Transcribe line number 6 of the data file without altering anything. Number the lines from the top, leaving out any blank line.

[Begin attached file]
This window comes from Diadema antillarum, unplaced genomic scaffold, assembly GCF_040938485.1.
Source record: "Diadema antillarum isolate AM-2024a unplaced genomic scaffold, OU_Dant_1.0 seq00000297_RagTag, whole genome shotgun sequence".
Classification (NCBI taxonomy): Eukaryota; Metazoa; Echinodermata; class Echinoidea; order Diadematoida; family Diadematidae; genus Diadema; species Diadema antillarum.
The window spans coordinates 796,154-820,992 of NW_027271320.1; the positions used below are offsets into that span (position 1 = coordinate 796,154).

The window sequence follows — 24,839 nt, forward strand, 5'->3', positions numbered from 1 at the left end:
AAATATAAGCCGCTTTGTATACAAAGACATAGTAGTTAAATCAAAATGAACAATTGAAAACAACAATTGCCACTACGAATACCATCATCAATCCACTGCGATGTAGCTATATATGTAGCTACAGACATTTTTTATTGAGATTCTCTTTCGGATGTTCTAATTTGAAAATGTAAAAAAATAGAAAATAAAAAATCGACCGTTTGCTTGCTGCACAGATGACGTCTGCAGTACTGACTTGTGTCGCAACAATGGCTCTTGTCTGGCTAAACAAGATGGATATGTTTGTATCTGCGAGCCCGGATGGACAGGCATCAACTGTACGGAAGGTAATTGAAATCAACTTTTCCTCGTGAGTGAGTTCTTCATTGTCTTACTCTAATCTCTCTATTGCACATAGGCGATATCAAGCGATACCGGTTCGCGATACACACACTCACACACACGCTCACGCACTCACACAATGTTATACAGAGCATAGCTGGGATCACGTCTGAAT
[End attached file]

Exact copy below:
AAATATAAGCCGCTTTGTATACAAAGACATAGTAGTTAAATCAAAATGAACAATTGAAAACAACAATTGCCACTACGAATACCATCATCAATCCACTGCGATGTAGCTATATATGTAGCTACAGACATTTTTTATTGAGATTCTCTTTCGGATGTTCTAATTTGAAAATGTAAAAAAATAGAAAATAAAAAATCGACCGTTTGCTTGCTGCACAGATGACGTCTGCAGTACTGACTTGTGTCGCAACAATGGCTCTTGTCTGGCTAAACAAGATGGATATGTTTGTATCTGCGAGCCCGGATGGACAGGCATCAACTGTACGGAAGGTAATTGAAATCAACTTTTCCTCGTGAGTGAGTTCTTCATTGTCTTACTCTAATCTCTCTATTGCACATAGGCGATATCAAGCGATACCGGTTCGCGATACACACACTCACACACACGCTCACGCACTCACACAATGTTATACAGAGCATAGCTGGGATCACGTCTGAAT